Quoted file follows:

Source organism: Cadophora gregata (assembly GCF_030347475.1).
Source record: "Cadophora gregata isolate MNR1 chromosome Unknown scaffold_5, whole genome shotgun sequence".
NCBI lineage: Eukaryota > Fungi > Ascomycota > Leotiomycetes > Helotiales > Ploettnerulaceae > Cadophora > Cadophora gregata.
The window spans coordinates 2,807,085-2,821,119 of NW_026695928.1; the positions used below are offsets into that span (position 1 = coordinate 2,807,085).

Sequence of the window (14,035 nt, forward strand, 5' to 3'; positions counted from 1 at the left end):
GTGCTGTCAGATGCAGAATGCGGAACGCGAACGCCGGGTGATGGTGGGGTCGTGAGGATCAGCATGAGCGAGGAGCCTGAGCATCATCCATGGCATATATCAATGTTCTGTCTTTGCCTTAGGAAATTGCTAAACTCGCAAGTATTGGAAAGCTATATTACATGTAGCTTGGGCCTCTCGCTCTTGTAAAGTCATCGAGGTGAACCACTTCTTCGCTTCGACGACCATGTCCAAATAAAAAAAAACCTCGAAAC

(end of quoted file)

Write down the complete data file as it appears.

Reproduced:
Source organism: Cadophora gregata (assembly GCF_030347475.1).
Source record: "Cadophora gregata isolate MNR1 chromosome Unknown scaffold_5, whole genome shotgun sequence".
NCBI lineage: Eukaryota > Fungi > Ascomycota > Leotiomycetes > Helotiales > Ploettnerulaceae > Cadophora > Cadophora gregata.
The window spans coordinates 2,807,085-2,821,119 of NW_026695928.1; the positions used below are offsets into that span (position 1 = coordinate 2,807,085).

Sequence of the window (14,035 nt, forward strand, 5' to 3'; positions counted from 1 at the left end):
GTGCTGTCAGATGCAGAATGCGGAACGCGAACGCCGGGTGATGGTGGGGTCGTGAGGATCAGCATGAGCGAGGAGCCTGAGCATCATCCATGGCATATATCAATGTTCTGTCTTTGCCTTAGGAAATTGCTAAACTCGCAAGTATTGGAAAGCTATATTACATGTAGCTTGGGCCTCTCGCTCTTGTAAAGTCATCGAGGTGAACCACTTCTTCGCTTCGACGACCATGTCCAAATAAAAAAAAACCTCGAAAC